Department Stores and Shopping Malls:

 A Brief History


Downtown Department Stores

The department store as we know it today – a large retail establishment that sells a wide variety of personal and household products – got its start in the second half of the 19th century.

By the turn of the 20th century, the downtown of every American city had its own department store, and most had vigorous competition among local, regional, and national retailers. The downtown department store dominated the retail scene throughout the first half of the century.

Department stores carried just about everything – clothing, shoes, cosmetics, jewelry, toys, books, sporting goods, gourmet foods, household appliances, furniture. They had restaurants. They had services such as photo studios and post offices. They had special events like fashion shows and parades.

In major cities, the downtown department stores were gigantic, with multiple elevators and escalators.

In Chicago, the Marshall Field's flagship store occupied an entire city block and featured a 13-story skylit atrium. In Detroit, the Hudson’s store had 25 floors of retail.

Other cities had their own iconic stores: Dayton’s in Minneapolis, Wanamaker’s in Philadelphia, Kaufmann’s in Pittsburgh, Bamberger’s in Newark, The Bon Marche in Seattle, Bullock’s in Los Angeles, The Emporium in San Francisco, Famous-Barr in St. Louis, Filene’s in Boston, Foley’s in Houston, Goldwater’s in Phoenix, L.S. Ayres in Indianapolis, Lazarus in Columbus, Meier and Frank in Portland, Oregon.

(By the year 2006, all of these stores had become part of the Macy’s chain, as most locally owned department stores had disappeared.)

Suburban Shopping Malls

After World War Two, many Americans moved from the city to the suburbs, and department stores opened suburban branches to serve them.

Northland Center (1954), located outside Detroit, and Southdale Center (1956), outside Minneapolis, were the first large suburban shopping centers. The Hudson Company built Northland, an unenclosed mall, and the Dayton Company built Southdale, the first enclosed mall.

By the 1960s, suburban shopping malls were going up all over the country, and downtown retail business was suffering.

The downtowns tried to defend themselves in a variety of ways. Some built enclosed malls of their own. (Midtown Plaza in Rochester, N.Y., was the first, in 1962.) Some closed off major streets and turned them into pedestrian malls. (Kalamazoo, Michigan, was the first, in 1959.)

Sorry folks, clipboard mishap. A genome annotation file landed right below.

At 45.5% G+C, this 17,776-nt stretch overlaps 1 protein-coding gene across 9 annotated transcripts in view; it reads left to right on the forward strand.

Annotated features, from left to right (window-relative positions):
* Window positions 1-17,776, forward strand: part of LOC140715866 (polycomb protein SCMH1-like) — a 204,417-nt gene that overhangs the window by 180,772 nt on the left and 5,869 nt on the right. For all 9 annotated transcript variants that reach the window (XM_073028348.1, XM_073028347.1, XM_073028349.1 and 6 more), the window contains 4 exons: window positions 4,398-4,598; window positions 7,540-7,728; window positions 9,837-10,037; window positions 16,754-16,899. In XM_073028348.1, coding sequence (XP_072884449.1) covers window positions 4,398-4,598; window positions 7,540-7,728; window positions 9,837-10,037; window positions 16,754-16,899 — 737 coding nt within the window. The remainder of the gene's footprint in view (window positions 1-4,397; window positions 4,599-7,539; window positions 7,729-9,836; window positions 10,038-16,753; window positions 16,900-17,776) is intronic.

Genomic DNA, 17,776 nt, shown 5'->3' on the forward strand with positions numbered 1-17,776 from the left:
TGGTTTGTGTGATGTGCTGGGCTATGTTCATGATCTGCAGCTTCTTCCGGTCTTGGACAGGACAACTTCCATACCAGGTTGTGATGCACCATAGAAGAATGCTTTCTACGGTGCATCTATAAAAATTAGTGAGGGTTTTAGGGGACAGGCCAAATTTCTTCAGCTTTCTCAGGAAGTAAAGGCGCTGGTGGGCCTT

Downtown Stores Close

Still, the collapse of downtown retail business continued, as an estimated 2,000 enclosed shopping centers were built in the U.S. Most downtowns lost all of their department stores.

Detroit closed its last downtown department store in 1983, Baltimore in 1989, Denver in 1993, Cleveland in 2002, Atlanta in 2003, Columbus (Ohio) in 2004, Des Moines in 2005.

Most of the downtown pedestrian malls were eventually reopened to auto traffic (Kalamazoo in 1998), and many of the enclosed downtown malls were closed (Rochester’s Midtown Plaza in 2008) and torn down.

Only a few downtowns retained lively retail centers over the years. These were generally cities with plenty of downtown jobs, wealth, foot traffic, and tourists – New York City, Chicago, Boston, and San Francisco being the primary examples.




           






Interior of Marshall Field's Store, Chicago, 1910
 

Downtown Revival

By the turn of the 21st century, many U.S. downtowns were reviving, but not because of retail sales and department stores. Instead, they were reviving with museums, arenas, performance halls, restaurants, and government buildings.

Meanwhile, starting in the mid-‘90s, suburban shopping malls started having problems of their own.  Traditional department store chains closed or were bought out, leaving fewer stores to anchor the malls. “Big-box” stores like Wal-Mart and Target expanded throughout the country, and they wanted free-standing stores of their own, not mall anchors. Hundreds of malls closed, and many were demolished. (See Deadmalls.com)

By the year 2005, construction of new, enclosed shopping malls had just about stopped.

Ironically, the latest trend in retail was the “lifestyle center” – a walkable, open-air “downtown” in the suburbs, usually located in a wealthy area and featuring a variety of stores, restaurants, movies, and much else that traditional downtowns once had.

Mall of America, Bloomington, Minn.
(Photo by Jeremy Noble)